• Because so many CIOs find the cloud’s value propositions—security, scalability, and accessibility—to be enticing, cloud deployments are expected to increase across all systems. Small insurers are less likely than their bigger counterparts to be expanding their use of the cloud, with a third of major carriers significantly increasing their use of the cloud for fundamental backend systems and more than four out of five midsize insurers using it for data and analytics.

Cybersecurity is one notable area where spending has surged. Cybersecurity has risen from fourth place to the top this year, with spending being driven mostly by this priority. Today, over 90% of insurers rank cybersecurity as a major or high concern, mostly because of the increasing risks posed by ransomware and computer breaches. The amount of the budget allocated to cybersecurity in 2023 (6.9%) does not commensurate with the importance of tackling cyber hazards, notwithstanding the claimed priority. According to Celent’s projection, the amount spent on cybersecurity would rise by 8.6% in 2024 as insurers search for the right instruments to combat emerging risks. To completely stop the ever-evolving cyber threats, nothing has been successful. There will be a need for additional investment.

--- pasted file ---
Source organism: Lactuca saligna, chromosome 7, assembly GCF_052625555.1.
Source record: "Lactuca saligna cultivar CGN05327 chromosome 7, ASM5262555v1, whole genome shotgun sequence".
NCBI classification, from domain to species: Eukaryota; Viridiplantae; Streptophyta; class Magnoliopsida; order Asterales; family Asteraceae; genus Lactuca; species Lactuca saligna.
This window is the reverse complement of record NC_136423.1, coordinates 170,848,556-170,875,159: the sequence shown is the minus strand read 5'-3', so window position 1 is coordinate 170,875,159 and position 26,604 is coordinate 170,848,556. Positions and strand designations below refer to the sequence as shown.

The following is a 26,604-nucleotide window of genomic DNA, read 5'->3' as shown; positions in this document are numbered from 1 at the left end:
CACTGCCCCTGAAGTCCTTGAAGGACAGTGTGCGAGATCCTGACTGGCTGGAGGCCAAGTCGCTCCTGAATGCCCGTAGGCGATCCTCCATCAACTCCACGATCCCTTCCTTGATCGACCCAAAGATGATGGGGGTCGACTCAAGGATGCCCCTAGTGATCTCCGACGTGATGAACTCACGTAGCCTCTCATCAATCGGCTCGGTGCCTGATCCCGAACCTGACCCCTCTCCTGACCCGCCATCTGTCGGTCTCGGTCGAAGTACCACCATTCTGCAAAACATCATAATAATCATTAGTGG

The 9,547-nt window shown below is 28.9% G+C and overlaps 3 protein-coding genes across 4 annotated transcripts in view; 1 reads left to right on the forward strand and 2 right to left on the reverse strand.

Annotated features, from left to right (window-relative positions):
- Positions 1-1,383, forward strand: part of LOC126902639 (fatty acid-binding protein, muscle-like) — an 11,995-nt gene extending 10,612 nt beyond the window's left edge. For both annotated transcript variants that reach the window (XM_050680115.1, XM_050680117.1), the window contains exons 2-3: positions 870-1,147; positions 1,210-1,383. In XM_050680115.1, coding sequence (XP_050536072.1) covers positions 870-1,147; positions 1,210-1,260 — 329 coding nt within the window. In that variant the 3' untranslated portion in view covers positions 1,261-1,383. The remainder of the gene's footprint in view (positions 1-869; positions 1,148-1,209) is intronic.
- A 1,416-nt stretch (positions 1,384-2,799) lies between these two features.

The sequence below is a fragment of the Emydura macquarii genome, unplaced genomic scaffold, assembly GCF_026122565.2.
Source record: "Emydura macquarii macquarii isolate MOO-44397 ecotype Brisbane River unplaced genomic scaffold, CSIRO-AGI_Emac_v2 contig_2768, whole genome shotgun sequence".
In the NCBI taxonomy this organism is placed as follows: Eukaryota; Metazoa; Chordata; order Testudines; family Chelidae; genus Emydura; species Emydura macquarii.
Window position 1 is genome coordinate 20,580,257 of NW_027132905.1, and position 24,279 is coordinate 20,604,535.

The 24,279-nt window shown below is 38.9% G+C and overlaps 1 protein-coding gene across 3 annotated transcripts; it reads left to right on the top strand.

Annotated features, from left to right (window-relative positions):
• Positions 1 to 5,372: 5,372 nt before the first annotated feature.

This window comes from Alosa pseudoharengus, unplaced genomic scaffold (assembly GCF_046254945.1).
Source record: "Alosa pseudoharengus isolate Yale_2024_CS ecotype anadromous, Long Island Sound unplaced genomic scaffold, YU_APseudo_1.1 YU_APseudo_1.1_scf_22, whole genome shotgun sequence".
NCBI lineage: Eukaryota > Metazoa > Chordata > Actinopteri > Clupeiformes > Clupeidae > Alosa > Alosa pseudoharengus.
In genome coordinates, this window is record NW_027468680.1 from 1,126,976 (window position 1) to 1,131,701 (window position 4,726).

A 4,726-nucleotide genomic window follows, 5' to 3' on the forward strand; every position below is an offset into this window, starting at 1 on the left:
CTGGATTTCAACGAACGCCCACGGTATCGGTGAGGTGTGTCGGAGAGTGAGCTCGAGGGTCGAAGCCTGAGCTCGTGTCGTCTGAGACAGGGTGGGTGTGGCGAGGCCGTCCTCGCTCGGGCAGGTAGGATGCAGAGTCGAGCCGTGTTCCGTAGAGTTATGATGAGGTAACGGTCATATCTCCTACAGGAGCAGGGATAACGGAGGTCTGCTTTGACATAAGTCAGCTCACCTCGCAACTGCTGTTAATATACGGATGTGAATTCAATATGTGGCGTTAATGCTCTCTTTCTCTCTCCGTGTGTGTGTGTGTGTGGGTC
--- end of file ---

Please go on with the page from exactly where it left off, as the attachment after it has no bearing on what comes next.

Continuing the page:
Welcoming the era of artificial intelligence

Large language models (LLMs) and generative artificial intelligence (GenAI), though they have been a hot topic for the past year, are not yet being actively employed by life insurers in North America, but many of them plan to use them and are developing use cases for them. While just 5% of respondents claimed that GenAI/LLM technologies are now being produced, 75% stated that they had budgeted for GenAI/LLM projects that are either planned for 2024 or are already in the research stage. This suggests that these technologies are being actively pursued.

In life insurance, the areas where GenAI and LLMs are regarded to be most valuable are customer experience (CX), onboarding, marketing, code development, servicing and operations, underwriting, and rating. Two AI application cases that are now being used in many different industries are automated data science pipelines and speech-to-text processing. Relatively speaking, based on reports, the AI use case that the property and casualty insurance side of the business is now adopting the most is geographical analysis or picture recognition. This demonstrates how AI technologies and use cases that are most suited for their specific needs are being adopted by the insurance sector.